The OECDs global tax transparency initiative was launched last year in April 2016, with the purpose of encouraging every jurisdiction across the world to commit to implementation of a CRS (Common Reporting Standard) for automatic exchange of information by 2018, and to sign the Multilateral Convention on the exchanging of tax data. A forum on behalf of the OECD has released the results of its review for jurisdictions it considers to be non-compliant.
Original source: http://old.eltoma-global.com/knowledge-base/oecd-publishes-compliance-review-for-all-non-compliant-jurisdictions.html
Any jurisdiction failing to meet these targets, as determined by the necessary criteria, in time for this year’s G20 summit, would be put on a blacklist of non-cooperative jurisdictions, and possibly made the target of defensive measures by OECD countries.
The blacklist criteria were duly published in July 2016, and formally approved by G20 leaders at the summit in China on September 5th 2016. In the first round of the project, the OECD has now applied the criteria to the 15 jurisdictions it regarded as lagging behind in the move to transparency.
The OECD says huge progress has been made by many member jurisdictions towards exchange of information on request in the last 15 months since the launch of the project, with substantial changes being noted such as:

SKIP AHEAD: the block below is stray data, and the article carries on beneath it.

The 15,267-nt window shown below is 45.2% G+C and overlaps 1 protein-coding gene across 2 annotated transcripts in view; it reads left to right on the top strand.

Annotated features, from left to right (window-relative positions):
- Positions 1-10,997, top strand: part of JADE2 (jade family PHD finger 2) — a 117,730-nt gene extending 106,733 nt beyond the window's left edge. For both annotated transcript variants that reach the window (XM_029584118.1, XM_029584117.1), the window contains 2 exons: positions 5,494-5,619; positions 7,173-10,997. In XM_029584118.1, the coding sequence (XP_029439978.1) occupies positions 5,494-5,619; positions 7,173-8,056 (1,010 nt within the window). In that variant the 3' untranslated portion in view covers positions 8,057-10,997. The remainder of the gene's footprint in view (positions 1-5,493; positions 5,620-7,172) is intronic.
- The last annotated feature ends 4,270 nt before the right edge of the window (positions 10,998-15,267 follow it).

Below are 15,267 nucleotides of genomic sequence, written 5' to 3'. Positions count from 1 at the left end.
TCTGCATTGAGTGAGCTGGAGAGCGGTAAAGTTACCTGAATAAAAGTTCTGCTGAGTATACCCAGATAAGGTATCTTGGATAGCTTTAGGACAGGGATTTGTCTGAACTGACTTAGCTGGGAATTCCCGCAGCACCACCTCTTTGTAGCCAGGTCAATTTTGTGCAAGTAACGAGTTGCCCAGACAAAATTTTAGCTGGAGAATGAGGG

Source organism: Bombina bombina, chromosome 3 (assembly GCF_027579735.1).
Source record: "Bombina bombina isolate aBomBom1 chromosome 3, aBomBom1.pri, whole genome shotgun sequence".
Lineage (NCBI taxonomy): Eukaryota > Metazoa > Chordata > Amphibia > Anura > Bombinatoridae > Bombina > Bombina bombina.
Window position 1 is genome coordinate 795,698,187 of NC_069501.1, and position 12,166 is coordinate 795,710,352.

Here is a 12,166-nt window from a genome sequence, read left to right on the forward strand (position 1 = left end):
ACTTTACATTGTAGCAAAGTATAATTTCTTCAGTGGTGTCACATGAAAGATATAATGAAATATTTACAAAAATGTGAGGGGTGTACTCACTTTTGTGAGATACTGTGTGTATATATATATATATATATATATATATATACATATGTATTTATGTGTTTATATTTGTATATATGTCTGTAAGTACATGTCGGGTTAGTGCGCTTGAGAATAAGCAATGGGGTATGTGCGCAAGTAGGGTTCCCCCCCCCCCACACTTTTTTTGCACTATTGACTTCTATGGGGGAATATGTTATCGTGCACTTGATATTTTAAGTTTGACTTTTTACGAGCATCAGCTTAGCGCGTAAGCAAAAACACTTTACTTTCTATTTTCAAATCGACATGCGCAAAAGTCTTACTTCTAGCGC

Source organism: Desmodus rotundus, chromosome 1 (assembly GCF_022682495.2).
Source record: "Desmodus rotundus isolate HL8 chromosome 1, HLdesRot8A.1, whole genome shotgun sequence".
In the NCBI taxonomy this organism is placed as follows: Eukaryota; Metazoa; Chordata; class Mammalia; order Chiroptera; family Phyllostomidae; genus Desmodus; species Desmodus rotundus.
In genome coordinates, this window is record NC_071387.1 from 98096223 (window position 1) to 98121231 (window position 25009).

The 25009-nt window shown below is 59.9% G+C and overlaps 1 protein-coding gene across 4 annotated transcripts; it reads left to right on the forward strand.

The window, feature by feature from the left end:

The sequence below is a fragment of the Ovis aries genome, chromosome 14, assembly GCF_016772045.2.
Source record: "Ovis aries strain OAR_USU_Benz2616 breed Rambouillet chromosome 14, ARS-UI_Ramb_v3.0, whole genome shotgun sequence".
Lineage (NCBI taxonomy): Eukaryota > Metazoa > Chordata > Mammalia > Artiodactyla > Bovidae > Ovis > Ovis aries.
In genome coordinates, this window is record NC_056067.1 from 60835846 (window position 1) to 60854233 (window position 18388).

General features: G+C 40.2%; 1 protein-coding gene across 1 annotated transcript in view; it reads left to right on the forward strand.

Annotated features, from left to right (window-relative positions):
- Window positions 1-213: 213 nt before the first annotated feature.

- The abolition of bank secrecy laws and anonymous bearer shares,
- Improving access to accounting records especially for cross-border usage.
- Introducing stricter oversight and enforcement of responsibilities to conserve information.
The following jurisdictions are viewed as being largely compliant:
- Antigua and Barbuda.
- Costa Rica.
- The Dominican Republic.
- The UAE.
With the Marshall Islands being considered to be “partially” compliant. Trinidad and Tobago is the only jurisdiction still with a “non-compliant” rating, and the OECD stresses that progress with the non-compliant jurisdictions is anticipated soon. Even the US is considered compliant, even though they originally rejected the CRS standards in favour of its own legislation known as FATCA (Foreign Account Tax Compliance Act) system.
However, the significance of the announcement goes beyond these successes. The OECD in its briefing paper stressed that its assessment process is entirely separate from the soon-to-be-published European Commission blacklist, being based on its own independent criteria.
Some experts say this is a criticism of the EU blacklist, which is expected to be released shortly and officials predict it to be far from independent or objective. It will be applied only to non-EU jurisdictions and based on the EU’s own approach to tax good governance criteria, which could result in blacklisting jurisdictions with zero corporation tax rates.